I can’t remember watching a documentary that, using a single case study, so effectively strips away the political theatre we see in the mainstream media to reveal the horrifying exploits of the gangsters who run our energy corporations and political systems.
In Egypt’s Lost Power, Al-Jazeera have produced an absorbing 45-min film that, on one level, shows how a couple of corrupt businessmen – one Egyptian, one Israeli – with strong connections to their respective security services persuaded their governments to sign a deal for Egypt to supply Israel with natural gas at bargain-basement prices, a deal that now risks bankrupting the Egyptian economy.
But peeping out from the shadows are the real gangsters: US officials, members of the Middle East peace process industry, who are normally presented as the “good guys”.
They exploited the very unaccountable, undemocratic nature of Egypt’s security state under Hosni Mubarak to ensure that Cairo helped Israel with its energy needs. The prices agreed effectively gave away a key Egyptian natural resource to Israel, while vastly enriching the middlemen in the local military-industrial complexes.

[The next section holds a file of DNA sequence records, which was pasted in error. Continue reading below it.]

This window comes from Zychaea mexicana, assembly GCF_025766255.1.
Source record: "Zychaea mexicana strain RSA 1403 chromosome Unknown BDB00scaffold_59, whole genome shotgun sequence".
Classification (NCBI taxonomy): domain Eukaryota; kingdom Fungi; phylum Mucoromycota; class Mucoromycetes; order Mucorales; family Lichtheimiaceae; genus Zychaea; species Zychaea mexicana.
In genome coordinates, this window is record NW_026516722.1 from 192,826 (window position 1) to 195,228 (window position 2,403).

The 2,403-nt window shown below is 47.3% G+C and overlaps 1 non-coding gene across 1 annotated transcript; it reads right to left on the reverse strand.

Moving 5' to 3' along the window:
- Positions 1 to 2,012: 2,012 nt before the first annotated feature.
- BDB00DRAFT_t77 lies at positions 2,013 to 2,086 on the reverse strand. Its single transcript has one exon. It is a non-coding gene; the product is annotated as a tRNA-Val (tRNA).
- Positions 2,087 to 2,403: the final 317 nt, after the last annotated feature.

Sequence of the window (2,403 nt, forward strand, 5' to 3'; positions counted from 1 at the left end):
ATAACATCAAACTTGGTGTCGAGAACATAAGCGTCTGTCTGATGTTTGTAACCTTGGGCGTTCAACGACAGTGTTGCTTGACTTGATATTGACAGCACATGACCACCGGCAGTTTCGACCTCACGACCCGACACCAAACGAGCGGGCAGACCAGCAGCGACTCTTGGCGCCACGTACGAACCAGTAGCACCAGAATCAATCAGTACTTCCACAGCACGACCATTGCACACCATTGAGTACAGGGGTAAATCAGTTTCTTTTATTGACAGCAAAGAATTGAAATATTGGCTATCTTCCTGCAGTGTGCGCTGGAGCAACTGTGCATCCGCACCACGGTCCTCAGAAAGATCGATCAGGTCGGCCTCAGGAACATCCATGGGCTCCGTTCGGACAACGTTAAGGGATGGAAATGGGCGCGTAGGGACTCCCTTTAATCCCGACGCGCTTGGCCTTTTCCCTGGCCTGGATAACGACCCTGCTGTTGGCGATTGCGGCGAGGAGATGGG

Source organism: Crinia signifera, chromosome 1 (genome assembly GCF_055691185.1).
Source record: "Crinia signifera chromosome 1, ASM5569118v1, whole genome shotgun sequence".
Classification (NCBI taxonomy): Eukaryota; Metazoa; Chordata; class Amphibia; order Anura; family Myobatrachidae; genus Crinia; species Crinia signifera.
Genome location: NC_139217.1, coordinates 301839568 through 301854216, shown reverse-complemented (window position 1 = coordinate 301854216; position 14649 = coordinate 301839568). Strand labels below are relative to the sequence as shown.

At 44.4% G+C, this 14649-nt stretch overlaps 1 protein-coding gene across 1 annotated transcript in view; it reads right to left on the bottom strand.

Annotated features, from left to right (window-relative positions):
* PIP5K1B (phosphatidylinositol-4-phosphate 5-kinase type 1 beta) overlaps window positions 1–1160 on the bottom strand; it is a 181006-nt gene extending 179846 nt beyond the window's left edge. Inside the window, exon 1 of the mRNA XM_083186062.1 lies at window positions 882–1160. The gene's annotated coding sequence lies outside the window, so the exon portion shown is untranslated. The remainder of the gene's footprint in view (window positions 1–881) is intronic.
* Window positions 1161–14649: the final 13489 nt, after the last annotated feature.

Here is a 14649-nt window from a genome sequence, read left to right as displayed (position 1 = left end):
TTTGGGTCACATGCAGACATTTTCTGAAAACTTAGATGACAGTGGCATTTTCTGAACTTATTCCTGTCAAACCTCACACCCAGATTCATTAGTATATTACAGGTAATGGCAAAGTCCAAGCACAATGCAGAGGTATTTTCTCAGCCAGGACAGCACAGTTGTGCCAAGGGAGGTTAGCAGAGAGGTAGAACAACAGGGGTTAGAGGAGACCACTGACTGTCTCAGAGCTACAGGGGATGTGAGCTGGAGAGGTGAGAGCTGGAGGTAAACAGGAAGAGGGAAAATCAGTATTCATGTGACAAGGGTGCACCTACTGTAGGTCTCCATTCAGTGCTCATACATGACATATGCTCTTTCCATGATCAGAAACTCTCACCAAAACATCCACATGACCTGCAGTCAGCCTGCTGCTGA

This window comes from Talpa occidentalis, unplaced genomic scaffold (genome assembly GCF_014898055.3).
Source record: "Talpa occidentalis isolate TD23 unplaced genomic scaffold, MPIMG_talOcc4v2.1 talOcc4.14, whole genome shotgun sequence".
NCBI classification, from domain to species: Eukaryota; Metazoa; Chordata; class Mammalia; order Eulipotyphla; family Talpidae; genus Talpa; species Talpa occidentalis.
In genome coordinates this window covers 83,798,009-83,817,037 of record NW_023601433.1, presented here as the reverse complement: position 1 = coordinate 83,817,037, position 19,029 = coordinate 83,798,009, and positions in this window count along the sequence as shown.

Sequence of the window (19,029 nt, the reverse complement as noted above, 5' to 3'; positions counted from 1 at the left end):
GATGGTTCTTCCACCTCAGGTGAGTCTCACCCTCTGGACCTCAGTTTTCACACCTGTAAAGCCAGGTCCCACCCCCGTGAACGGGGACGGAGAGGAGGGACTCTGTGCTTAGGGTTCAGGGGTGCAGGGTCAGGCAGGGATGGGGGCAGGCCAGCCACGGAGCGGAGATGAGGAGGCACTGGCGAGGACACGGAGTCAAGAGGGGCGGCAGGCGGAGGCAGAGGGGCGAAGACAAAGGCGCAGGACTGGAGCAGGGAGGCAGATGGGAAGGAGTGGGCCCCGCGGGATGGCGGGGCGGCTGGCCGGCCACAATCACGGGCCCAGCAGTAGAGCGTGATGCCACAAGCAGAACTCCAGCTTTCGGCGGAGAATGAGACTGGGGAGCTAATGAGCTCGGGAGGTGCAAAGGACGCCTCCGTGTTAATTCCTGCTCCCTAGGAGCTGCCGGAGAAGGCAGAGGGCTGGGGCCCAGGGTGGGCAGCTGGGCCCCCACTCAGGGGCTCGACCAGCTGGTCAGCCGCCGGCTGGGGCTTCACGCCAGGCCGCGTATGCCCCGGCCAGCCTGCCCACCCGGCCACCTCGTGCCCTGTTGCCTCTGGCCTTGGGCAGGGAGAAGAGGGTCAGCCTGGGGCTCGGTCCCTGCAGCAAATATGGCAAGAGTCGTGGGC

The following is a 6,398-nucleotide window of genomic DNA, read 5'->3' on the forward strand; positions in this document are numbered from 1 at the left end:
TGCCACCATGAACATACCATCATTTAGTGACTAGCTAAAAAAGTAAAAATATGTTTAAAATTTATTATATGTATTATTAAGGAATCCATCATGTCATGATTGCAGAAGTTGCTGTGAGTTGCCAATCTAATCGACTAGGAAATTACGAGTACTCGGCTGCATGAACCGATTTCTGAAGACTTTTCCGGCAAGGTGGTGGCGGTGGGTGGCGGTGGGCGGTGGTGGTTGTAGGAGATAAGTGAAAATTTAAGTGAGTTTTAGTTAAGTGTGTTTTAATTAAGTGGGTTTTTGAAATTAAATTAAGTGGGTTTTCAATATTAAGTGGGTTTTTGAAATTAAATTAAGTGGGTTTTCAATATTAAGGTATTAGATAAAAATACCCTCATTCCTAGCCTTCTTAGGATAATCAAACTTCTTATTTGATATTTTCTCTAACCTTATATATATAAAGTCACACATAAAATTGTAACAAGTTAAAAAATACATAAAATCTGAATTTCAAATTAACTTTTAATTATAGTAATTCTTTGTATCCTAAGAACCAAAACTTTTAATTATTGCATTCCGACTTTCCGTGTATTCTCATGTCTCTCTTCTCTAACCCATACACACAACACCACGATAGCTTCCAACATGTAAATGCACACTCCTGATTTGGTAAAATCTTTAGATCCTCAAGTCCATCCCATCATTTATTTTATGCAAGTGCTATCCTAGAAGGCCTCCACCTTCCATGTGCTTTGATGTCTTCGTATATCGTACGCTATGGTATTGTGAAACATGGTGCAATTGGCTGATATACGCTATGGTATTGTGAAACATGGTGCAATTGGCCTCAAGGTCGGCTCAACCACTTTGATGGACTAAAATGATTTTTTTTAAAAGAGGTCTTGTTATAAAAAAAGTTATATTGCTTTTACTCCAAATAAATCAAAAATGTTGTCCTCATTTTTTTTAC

In three years between 2008 and 2010, Egypt subsidised Israel’s energy needs by $1.8bn. As one analyst observes, Egypt effectively provided the energy Israel needed to wage Operation Cast Lead, Israel’s savage attack on Gaza in 2009.
It was a growing awareness among Egyptians of this appalling scam that led in part to the Tahrir uprising, and ultimately propelled the Muslim Brotherhood into power. For the first time, under Mohammed Morsi, the crooks who gave away Egypt’s gas were put on trial.
During this period the gas pipeline from Egypt to Israel was repeatedly blown up, in a sign of popular outrage. But Egypt’s failure to supply Israel with gas violated the terms of the agreement, meaning that the Egyptian government is now liable for $8bn damages (out of total national coffers of only $14bn).
It was the Egyptian military, intimately involved in the original rip-off, who engineered energy shortages that led to the unrest that helped oust Morsi.
But now, paradoxically, Egypt really is short of gas, just as Israel is becoming a major gas exporter. Israel, of course, has no intention of returning the favour by supplying gas cheaply to Egypt. But it will probably be more than happy to do so at the full market rate.
And that means Egypt will soon be as dependent on Israel for its energy needs as Gaza currently is – which is quite a frightening thought. Cairo’s generals are now even more deeply in Israel’s pocket than they were before. And that, in the words of those “peacemakers” in Washington, was precisely how they always wanted it.